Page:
Dnase digestion and PCR - (Apr/01/2009 )
I had designed primers in the coding region of my gene and checked for the expression by RT-PCR. I just realised a few days back that I forgot to treat the RNA with DNAse.
I got a very fant band when I did PCR using cDNA whose RNA was not treated with DNase. However, after treatment with Dnase, I get a much stronger band?
If the primers are on the same exon you can't tell the difference between the gDNA and the cDNA. Always design them on different ones to minimize gDNA contamination.
Usually it is the opposite. If you have gDNA contamination you will have more template.
Do you think its absolutely necessary to treat my RNA each time to Dnase ? I use Trizol for RNA extraction.
I did pcr amplification, I usually do the negative control, never i got any bands on negative control.
This time i am getting a faint band around 1kb.
I've changed the water, DNTPs, primer stock, even the polymerase, tubes, tips.
I am seeing the weird situation,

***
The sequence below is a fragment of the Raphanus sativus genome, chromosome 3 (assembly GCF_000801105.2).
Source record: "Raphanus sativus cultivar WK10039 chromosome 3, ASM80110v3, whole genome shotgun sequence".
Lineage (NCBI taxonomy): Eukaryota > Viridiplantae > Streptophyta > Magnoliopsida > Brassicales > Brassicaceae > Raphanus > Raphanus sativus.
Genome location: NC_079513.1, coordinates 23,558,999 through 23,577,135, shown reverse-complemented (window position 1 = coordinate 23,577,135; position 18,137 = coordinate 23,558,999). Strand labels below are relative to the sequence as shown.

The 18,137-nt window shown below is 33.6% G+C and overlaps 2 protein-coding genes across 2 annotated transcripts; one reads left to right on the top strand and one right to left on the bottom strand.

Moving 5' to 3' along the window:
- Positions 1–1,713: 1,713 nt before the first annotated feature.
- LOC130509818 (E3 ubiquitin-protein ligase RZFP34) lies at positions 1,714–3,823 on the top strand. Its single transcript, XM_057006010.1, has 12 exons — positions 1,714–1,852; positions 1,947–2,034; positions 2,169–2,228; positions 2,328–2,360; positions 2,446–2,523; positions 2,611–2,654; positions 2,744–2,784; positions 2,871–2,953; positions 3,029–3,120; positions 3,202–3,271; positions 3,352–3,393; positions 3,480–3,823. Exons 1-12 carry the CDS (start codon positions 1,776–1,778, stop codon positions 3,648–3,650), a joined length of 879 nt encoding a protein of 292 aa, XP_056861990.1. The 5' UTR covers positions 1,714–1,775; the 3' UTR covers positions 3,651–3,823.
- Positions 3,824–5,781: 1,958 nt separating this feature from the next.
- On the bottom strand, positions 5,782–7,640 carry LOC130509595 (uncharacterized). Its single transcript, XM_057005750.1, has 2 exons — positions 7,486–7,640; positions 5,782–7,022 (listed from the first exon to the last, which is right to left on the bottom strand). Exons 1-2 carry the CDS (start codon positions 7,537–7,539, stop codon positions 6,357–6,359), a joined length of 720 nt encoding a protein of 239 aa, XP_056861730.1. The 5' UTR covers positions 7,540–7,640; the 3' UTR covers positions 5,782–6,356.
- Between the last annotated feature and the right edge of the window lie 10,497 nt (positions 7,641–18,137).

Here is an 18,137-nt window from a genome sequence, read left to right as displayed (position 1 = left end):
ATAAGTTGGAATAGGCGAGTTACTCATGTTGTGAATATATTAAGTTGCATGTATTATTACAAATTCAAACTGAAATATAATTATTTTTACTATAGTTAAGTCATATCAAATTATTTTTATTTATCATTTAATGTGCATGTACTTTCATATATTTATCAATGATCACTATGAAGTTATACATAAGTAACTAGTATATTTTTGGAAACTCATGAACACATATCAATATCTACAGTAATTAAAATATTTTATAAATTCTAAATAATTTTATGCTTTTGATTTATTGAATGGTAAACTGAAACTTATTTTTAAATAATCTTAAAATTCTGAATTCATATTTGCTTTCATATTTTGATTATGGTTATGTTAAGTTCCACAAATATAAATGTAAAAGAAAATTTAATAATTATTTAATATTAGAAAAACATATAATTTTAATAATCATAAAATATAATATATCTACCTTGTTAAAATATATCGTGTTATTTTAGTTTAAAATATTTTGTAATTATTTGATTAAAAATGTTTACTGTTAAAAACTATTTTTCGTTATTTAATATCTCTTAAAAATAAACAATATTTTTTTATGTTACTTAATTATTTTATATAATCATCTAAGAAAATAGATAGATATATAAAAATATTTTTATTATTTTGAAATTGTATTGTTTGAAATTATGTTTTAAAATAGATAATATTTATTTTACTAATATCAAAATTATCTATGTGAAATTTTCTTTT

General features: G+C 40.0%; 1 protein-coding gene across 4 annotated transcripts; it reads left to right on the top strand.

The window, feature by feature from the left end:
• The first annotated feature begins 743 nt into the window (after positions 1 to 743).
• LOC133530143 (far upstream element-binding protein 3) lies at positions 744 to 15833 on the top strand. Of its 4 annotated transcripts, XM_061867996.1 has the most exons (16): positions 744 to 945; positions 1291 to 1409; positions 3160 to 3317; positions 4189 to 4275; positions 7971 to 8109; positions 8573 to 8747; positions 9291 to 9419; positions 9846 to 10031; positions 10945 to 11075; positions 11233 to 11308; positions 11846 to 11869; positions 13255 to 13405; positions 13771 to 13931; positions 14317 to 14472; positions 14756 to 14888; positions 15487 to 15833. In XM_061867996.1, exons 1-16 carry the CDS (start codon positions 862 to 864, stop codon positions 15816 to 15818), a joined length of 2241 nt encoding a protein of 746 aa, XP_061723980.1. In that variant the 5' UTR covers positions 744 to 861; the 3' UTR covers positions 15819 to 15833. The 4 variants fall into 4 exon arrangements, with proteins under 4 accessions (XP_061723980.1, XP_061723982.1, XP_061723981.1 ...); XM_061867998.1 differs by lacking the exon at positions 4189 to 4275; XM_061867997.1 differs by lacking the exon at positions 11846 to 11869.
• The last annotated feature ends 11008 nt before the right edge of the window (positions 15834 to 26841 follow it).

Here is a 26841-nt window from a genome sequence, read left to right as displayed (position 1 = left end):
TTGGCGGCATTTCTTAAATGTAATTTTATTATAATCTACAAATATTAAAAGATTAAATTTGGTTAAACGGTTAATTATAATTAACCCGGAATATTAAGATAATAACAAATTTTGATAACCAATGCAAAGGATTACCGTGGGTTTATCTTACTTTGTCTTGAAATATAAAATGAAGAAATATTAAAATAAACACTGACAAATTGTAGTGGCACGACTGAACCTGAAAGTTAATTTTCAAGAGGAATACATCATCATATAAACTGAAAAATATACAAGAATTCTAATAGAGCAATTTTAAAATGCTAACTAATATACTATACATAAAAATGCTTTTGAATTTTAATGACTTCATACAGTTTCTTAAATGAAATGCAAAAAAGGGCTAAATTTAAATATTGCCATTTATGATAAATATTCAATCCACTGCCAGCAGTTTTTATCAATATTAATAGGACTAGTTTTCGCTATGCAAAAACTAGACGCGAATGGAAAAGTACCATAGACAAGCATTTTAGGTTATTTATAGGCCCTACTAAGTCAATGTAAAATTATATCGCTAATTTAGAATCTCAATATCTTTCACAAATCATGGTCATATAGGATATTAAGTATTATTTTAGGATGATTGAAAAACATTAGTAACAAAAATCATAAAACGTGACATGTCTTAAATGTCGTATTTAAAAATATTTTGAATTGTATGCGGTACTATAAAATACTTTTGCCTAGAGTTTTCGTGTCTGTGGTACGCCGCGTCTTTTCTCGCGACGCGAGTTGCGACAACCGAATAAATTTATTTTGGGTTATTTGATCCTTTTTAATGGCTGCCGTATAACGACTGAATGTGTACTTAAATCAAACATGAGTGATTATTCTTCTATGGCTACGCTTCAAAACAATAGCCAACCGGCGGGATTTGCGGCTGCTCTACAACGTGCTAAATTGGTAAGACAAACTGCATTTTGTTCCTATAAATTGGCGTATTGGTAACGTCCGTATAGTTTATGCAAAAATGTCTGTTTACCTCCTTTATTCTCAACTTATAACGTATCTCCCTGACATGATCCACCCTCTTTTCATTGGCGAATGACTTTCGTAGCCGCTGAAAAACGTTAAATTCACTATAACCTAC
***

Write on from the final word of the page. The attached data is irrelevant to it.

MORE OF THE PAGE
atleast I ran the control 7 or 8 times in duplicate with 2 different sets of solution,
One time I am getting the band and the other time no band
this happens only in negative control. Some of my pcr proudcts size at 700bp, some around 1.5kb they get amplified fine . I think my products are ok. I am really concerned about the negative control since 3 of my pcr product around 1kb.
I think it must be the pcr machine
Thanks in advance
Help me out
annaramiah on Jun 22 2009, 02:32 PM said:
Well, your cycler can not produce DNA, when there is none. Most of the time contaminations are PCR products that might even contaminate as aerosols.
It's of much advantage if you are able to seperate pre-PCR and PCR spatially. We have a extra pre-PCR room, where we store our stock solutions (DNTPs, Taq etc) and mix our PCR. The PCR template is then added in the PCR room.
Generally DNA is not allowed to enter the pre-PCR room (apart from our own...) and the room is put under UV-light once a week. Since then we have never had a contamination problem again.